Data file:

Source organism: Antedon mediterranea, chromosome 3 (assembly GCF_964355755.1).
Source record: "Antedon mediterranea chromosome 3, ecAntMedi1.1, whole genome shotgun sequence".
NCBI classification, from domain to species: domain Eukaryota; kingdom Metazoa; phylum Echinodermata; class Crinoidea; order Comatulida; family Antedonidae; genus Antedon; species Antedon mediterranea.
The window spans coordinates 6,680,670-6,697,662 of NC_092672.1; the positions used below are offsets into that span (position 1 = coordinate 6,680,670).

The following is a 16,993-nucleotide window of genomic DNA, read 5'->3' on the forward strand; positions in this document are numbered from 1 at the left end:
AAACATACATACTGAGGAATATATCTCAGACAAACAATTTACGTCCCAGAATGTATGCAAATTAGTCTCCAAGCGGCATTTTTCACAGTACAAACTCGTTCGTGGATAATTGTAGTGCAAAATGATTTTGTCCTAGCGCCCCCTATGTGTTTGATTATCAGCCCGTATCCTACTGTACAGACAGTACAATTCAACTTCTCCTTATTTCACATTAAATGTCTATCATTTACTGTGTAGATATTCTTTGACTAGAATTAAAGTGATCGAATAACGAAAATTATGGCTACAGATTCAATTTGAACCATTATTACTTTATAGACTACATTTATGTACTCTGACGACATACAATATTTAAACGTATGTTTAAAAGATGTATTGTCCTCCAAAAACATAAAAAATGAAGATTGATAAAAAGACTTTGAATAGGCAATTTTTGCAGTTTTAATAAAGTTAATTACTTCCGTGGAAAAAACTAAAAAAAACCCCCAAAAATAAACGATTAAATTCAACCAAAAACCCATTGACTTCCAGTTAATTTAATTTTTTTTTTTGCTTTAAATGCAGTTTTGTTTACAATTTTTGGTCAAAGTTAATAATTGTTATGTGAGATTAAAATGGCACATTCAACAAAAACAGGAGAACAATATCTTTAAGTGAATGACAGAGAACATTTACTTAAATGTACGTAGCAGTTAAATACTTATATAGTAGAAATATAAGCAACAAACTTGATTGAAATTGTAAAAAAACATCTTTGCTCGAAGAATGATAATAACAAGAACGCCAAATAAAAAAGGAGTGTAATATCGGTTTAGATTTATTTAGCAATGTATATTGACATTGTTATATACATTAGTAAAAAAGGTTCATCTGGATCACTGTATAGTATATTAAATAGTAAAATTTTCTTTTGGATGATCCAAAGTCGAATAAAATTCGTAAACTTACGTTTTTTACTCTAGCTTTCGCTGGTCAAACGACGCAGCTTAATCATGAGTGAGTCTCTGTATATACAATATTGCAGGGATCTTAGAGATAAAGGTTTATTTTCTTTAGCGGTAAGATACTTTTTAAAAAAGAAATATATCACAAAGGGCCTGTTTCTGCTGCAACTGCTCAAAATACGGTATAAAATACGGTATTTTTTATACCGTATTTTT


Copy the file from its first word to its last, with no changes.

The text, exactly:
Source organism: Antedon mediterranea, chromosome 3 (assembly GCF_964355755.1).
Source record: "Antedon mediterranea chromosome 3, ecAntMedi1.1, whole genome shotgun sequence".
NCBI classification, from domain to species: domain Eukaryota; kingdom Metazoa; phylum Echinodermata; class Crinoidea; order Comatulida; family Antedonidae; genus Antedon; species Antedon mediterranea.
The window spans coordinates 6,680,670-6,697,662 of NC_092672.1; the positions used below are offsets into that span (position 1 = coordinate 6,680,670).

The following is a 16,993-nucleotide window of genomic DNA, read 5'->3' on the forward strand; positions in this document are numbered from 1 at the left end:
AAACATACATACTGAGGAATATATCTCAGACAAACAATTTACGTCCCAGAATGTATGCAAATTAGTCTCCAAGCGGCATTTTTCACAGTACAAACTCGTTCGTGGATAATTGTAGTGCAAAATGATTTTGTCCTAGCGCCCCCTATGTGTTTGATTATCAGCCCGTATCCTACTGTACAGACAGTACAATTCAACTTCTCCTTATTTCACATTAAATGTCTATCATTTACTGTGTAGATATTCTTTGACTAGAATTAAAGTGATCGAATAACGAAAATTATGGCTACAGATTCAATTTGAACCATTATTACTTTATAGACTACATTTATGTACTCTGACGACATACAATATTTAAACGTATGTTTAAAAGATGTATTGTCCTCCAAAAACATAAAAAATGAAGATTGATAAAAAGACTTTGAATAGGCAATTTTTGCAGTTTTAATAAAGTTAATTACTTCCGTGGAAAAAACTAAAAAAAACCCCCAAAAATAAACGATTAAATTCAACCAAAAACCCATTGACTTCCAGTTAATTTAATTTTTTTTTTTGCTTTAAATGCAGTTTTGTTTACAATTTTTGGTCAAAGTTAATAATTGTTATGTGAGATTAAAATGGCACATTCAACAAAAACAGGAGAACAATATCTTTAAGTGAATGACAGAGAACATTTACTTAAATGTACGTAGCAGTTAAATACTTATATAGTAGAAATATAAGCAACAAACTTGATTGAAATTGTAAAAAAACATCTTTGCTCGAAGAATGATAATAACAAGAACGCCAAATAAAAAAGGAGTGTAATATCGGTTTAGATTTATTTAGCAATGTATATTGACATTGTTATATACATTAGTAAAAAAGGTTCATCTGGATCACTGTATAGTATATTAAATAGTAAAATTTTCTTTTGGATGATCCAAAGTCGAATAAAATTCGTAAACTTACGTTTTTTACTCTAGCTTTCGCTGGTCAAACGACGCAGCTTAATCATGAGTGAGTCTCTGTATATACAATATTGCAGGGATCTTAGAGATAAAGGTTTATTTTCTTTAGCGGTAAGATACTTTTTAAAAAAGAAATATATCACAAAGGGCCTGTTTCTGCTGCAACTGCTCAAAATACGGTATAAAATACGGTATTTTTTATACCGTATTTTT